The Maccabees’ debut album Colour It In, released in 2007, featured some sterling tunes but was perhaps a bit too derivative for its own good: drawing on influences like XTC and Gang of Four, the Brighton-based five-piece were late contributors to the then-fading post-punk revival that had been instigated by bands like Franz Ferdinand, The Futureheads, Dogs Die In Hot Cars and Bloc Party. Still, there was plenty of potential evident in their jerky, energetic compositions and singer Orlando Weeks’ trembling vocals had a distinctive charm of their own.
The release of ‘No Kind Words’ a few weeks back indicated a change of direction: the vocals sounded meaner, the guitars more menacing, the atmosphere more charged and tense, while the similarly dark lyrics alluded to infidelity (“Dear friend of mine is testing his body/Tempting disaster/Testing water with another’s daughter”). It seemed that slightly twee ditties about toothpaste kisses were firmly a thing of the past.
Wall Of Arms’ opening track, ‘Love You Better’ doesn’t dispel the notion, but it’s not quite in the same vein as ‘No Kind Words’ (included here) either: it’s an earnest, impassioned, ‘big’ sounding composition; steadily and deliberately paced, its echoing guitars and reverbed vocals build a sense of anticipation as the song swells into a brass-propelled crescendo. It also proves to be more representative of the album as a whole. On paper, that sounds like the kind of thing that’s going to have many people running back to their Animal Collective records: the world certainly doesn’t lack for fervent, well-meaning guitar bands at this point in time, and being subjected to ‘soul-stirring’ music from the likes of Editors, Snow Patrol or Razorlight over the last few years is enough to make Metal Machine Music sound like a merciful alternative. Nevertheless, the Maccabees bring a pleasing lightness of touch to the formula, avoiding the overblown pompousness that sunk An End Has a Start or the insufferable mawkishness that did for Snow Patrol’s last two records.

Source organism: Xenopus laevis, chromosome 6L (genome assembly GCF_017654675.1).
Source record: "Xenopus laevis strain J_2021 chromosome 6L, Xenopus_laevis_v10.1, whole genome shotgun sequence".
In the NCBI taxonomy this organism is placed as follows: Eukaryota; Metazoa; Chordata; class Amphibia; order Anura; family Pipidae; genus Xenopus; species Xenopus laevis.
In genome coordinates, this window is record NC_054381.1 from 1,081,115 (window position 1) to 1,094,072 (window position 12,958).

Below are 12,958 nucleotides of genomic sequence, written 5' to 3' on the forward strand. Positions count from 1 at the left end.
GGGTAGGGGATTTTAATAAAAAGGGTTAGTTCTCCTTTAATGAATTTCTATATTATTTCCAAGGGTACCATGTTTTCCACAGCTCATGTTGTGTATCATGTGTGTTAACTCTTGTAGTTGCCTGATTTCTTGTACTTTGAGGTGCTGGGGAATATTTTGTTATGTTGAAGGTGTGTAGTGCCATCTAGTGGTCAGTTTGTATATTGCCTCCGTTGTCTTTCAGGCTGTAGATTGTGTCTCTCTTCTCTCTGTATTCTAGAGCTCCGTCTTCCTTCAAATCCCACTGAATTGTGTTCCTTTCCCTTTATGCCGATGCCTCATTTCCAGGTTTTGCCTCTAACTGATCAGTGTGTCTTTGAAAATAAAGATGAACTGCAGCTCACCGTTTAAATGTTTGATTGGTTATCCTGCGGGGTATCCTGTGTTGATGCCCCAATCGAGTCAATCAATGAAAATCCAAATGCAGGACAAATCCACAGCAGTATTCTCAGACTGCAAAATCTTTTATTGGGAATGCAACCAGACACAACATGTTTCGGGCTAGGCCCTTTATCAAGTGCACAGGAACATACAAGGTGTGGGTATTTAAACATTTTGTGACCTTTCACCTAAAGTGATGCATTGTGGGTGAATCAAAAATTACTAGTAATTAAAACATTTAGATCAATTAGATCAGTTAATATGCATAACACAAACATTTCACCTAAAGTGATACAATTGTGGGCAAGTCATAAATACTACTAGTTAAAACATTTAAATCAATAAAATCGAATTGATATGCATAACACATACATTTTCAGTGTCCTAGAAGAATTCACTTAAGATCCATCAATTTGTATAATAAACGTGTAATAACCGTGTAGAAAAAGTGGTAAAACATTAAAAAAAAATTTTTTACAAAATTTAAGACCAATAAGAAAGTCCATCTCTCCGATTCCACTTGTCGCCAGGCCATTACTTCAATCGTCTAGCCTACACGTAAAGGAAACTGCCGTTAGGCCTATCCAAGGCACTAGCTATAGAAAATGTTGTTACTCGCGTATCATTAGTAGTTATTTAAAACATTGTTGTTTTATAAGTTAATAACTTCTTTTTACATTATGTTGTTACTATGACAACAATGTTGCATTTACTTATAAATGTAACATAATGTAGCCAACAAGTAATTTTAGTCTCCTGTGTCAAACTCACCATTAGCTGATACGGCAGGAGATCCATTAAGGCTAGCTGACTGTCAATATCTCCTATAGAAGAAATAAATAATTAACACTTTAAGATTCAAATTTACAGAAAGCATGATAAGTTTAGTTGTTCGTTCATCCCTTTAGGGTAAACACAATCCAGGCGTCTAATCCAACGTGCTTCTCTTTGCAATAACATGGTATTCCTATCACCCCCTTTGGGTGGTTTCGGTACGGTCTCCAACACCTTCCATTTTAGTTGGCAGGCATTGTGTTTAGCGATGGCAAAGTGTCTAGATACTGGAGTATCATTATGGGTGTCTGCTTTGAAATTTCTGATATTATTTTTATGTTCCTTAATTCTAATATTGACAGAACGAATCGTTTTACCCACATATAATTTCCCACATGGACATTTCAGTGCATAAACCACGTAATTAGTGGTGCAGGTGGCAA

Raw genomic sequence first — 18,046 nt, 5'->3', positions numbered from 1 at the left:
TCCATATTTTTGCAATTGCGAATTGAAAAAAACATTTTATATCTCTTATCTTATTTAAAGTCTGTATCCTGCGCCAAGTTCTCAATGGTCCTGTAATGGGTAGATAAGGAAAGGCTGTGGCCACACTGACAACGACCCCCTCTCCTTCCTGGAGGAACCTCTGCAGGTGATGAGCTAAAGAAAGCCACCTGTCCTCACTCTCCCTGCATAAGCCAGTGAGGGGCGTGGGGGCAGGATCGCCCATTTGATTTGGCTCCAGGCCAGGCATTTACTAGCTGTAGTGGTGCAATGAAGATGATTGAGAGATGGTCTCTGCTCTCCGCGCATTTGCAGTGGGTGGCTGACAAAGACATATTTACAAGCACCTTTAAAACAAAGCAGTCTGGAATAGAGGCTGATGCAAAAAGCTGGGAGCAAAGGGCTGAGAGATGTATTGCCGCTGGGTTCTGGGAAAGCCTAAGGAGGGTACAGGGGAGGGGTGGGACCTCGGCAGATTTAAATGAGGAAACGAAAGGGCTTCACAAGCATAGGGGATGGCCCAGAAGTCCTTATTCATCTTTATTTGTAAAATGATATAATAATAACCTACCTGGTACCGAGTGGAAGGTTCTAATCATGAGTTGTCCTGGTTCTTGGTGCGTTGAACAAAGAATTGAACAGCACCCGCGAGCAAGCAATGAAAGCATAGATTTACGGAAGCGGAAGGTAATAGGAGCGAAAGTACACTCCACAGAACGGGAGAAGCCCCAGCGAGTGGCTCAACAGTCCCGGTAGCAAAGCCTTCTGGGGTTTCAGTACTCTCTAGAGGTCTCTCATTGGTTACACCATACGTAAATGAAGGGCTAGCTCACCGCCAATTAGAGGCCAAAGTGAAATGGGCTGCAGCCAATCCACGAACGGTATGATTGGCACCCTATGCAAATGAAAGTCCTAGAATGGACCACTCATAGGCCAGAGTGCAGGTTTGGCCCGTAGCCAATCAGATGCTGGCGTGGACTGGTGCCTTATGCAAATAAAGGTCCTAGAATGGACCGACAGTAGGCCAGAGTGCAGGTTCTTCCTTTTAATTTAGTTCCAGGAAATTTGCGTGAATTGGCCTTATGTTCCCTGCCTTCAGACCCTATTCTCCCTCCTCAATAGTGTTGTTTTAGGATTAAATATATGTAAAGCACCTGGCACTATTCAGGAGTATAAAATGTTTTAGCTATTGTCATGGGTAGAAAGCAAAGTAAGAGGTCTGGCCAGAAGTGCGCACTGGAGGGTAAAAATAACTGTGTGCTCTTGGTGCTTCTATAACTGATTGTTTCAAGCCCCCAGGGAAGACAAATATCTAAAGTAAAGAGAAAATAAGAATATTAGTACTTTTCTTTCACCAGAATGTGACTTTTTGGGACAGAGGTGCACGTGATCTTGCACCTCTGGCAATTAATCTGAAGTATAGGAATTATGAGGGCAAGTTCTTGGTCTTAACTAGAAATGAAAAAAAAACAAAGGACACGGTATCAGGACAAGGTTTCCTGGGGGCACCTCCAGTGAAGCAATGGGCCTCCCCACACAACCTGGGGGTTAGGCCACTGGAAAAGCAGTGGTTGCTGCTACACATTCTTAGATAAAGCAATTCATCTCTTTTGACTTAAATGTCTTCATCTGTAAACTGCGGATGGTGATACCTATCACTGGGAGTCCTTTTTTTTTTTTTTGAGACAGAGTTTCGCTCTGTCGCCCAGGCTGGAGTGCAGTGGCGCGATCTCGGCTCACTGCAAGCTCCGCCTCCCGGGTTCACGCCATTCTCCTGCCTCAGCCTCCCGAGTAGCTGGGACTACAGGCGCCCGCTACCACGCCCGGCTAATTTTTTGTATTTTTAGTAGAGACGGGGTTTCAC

Many reviewers have already made copious references to Arcade Fire, and it’s not hard to see why: Weeks’ tremulous, impassioned warbling is highly reminiscent of Win Butler’s style, and the wordless choral vocals on songs like ‘Dinosaurs’ and the title track have the stamp of Funeral all over them. It’s probably no coincidence that the album is produced by Markus Dravs, who also worked on Neon Bible: the intro to ‘Young Lions’, indeed, is a dead ringer for that album’s title track.
Musically, however, it’s less complex and ambitious than all the Arcade Fire comparisons might suggest. ‘One Hand Holding’ is driven along by a limber bassline and a guitar riff almost as catchy as the “Why would you kill it before it dies?” chorus, the exuberant ‘Can You Give It’ will probably prove a live favourite with its bouncy rhythm and handclap-friendly outro, while ‘Wall of Arms’ has enough off-kilter charm about it to overcome its painfully obvious influences.
Overall, it’s enjoyable stuff, if hardly in danger of pushing any envelopes. It might be a stretch to call it essential, but we’d be quite happy to hear this blaring out of car windows come the hot summer days.